Ronald Williams

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Williams didn’t get much time to prepare last year, arriving at Michigan State in May 2021 as a transfer from Alabama. He still was MSU’s most effective corner, leading the Spartans in snaps at cornerback, passes defended and pass break-ups.

However, Williams’ play was nothing worthy of a parade. His delayed off-season arrival led to some questionable plays as he became familiar with the Michigan State system on-the-go. Williams began to look a tad more comfortable as the season progressed, which offered encouragement. He also should benefit from a full year with MSU.

For now, he projects as the Spartans' other starting cornerback opposite Speed.

Chester Kimbrough

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The other mainstay starting cornerback in 2021, Kimbrough played on the opposite side of Williams. He was a transfer too, coming over from Florida, and like Williams, Kimbrough was a bit underwhelming.

He didn’t appear in the season opener at Northwestern but played in the 12 remaining games. Kimbrough can get too handsy at times and got burned a few times on deep routes, though he had a remarkable interception in overtime versus Nebraska that led to Michigan State’s chip shot walk off field goal.

This spring, Kimbrough has mostly repped at the nickel spot instead of outside corner. Junior safety Darius Snow mainly occupied the position last fall and was one of Michigan State’s breakout defensive players. But he plays more like a linebacker, so adding Kimbrough to the nickel spot should help improve the pass coverage and ultimately be a better fit for him.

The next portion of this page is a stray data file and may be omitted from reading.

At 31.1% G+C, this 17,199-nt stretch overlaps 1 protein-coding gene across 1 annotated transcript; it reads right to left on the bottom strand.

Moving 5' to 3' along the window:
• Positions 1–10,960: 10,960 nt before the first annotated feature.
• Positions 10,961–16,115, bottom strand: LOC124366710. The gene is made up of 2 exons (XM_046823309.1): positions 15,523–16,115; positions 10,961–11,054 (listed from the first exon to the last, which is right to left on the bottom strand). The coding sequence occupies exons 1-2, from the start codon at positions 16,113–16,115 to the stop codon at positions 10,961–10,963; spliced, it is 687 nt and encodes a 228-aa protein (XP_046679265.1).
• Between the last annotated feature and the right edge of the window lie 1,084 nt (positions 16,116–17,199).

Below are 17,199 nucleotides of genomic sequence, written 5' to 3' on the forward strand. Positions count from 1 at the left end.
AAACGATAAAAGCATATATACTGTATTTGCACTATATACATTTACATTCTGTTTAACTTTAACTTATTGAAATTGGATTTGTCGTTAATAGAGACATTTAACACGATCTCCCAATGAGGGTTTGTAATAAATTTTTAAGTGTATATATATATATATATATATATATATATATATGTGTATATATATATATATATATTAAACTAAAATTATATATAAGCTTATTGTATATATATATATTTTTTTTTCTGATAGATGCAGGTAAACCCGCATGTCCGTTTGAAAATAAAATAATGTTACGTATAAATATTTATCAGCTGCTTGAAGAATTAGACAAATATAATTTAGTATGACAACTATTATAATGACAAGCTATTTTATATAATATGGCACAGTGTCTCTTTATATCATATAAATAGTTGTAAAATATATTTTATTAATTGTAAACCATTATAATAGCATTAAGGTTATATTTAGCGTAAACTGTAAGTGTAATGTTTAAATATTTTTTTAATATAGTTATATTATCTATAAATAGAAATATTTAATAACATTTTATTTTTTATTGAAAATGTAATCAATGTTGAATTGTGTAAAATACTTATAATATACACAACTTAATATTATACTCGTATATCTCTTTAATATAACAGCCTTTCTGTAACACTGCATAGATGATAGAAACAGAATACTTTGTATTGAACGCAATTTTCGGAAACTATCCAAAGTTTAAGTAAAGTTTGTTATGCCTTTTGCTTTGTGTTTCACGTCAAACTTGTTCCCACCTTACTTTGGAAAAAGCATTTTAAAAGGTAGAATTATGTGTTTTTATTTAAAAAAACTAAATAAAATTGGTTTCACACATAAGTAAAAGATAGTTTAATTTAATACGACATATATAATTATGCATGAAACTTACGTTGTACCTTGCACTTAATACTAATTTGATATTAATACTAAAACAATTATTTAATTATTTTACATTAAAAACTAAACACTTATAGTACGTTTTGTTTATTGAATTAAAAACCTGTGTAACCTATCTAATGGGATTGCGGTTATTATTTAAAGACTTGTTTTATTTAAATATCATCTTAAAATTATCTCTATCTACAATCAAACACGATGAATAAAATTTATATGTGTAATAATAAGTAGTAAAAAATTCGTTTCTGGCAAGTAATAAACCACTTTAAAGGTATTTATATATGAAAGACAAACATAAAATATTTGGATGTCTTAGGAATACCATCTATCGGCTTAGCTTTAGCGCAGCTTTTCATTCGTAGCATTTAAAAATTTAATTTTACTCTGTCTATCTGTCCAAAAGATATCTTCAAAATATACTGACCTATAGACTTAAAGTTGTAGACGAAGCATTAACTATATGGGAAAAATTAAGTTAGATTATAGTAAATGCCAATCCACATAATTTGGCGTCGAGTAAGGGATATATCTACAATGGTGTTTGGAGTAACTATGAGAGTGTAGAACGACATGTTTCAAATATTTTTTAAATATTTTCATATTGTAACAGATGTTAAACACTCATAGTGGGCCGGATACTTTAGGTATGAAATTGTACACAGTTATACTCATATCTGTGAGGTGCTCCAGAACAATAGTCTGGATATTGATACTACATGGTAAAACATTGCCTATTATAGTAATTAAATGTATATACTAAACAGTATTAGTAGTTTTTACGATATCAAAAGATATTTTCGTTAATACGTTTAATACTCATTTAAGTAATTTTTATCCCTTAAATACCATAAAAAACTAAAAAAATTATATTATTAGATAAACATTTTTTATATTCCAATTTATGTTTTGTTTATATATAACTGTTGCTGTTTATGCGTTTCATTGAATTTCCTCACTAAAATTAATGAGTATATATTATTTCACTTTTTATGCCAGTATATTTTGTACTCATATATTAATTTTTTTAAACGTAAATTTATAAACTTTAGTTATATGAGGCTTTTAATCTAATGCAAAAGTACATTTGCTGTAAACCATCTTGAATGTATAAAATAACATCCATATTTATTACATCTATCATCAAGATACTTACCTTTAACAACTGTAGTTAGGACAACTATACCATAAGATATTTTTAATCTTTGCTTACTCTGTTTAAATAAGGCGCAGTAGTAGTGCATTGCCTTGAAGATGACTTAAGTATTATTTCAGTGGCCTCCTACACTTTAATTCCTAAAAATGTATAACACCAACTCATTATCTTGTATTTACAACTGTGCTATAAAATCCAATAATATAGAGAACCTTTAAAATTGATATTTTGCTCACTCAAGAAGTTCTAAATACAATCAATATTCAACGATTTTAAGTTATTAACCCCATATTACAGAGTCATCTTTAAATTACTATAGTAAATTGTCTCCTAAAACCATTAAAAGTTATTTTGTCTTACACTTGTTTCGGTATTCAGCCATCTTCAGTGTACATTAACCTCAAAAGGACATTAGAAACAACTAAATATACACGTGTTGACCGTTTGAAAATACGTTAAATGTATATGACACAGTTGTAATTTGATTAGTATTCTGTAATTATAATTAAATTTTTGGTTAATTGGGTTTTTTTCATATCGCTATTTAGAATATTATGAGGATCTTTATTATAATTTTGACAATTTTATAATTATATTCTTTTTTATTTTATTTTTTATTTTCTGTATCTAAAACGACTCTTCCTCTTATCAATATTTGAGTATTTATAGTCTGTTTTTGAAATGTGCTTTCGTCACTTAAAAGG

Charles Brantley

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Brantley was a pleasant surprise as a true freshman in 2021. He kept improving seemingly each and every week, spotlighted by a monster performance versus Michigan where Pro Football Focus graded him as the top performer on MSU that day.

That earned Brantley his first career start at Purdue the following week, but his season came to an end when he suffered a shoulder injury versus the Boilermakers.

Brantley was limited in the spring as he worked back from his injury. He has a thin frame but was fundamentally promising in 2021. Brantley’s unique swagger can’t be understated either, and he hopes to build on his encouraging start to his collegiate career.

Marqui Lowery

A transfer in 2021 from Louisville, Lowery played 223 defensive snaps, mostly in a reserve role. He started two games, one at Ohio State and one versus Pittsburgh in the Peach Bowl, but was nothing too special. That being said, Lowery wasn’t awful and he’s only a redshirt sophomore. Fifth-year safety Xavier Henderson noted Lowery, along with Williams, as one of the cornerbacks that took positive steps in the spring.

“I like Marqui a lot,” Henderson said. “He's got a tendency to get hurt a little bit so he's got to get physically better – he's got to get I think thicker a little bit. But I like Marqui a lot.”

Honorable mentions

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Michigan State has seven other cornerbacks on its roster. Ade Willie and Caleb Coley are both talented true freshmen who enrolled in January. Redshirt junior Justin White made 11 tackles and also was a solid contributor on special teams. Redshirt sophomore Khary Crump played seven snaps on punt coverage in his first year at MSU as a transfer from Arizona. Senior Kendell Brooks saw 26 defensive snaps and is a former Division II player. Redshirt junior Torrell Williams and redshirt sophomore Zach Denha have yet to play.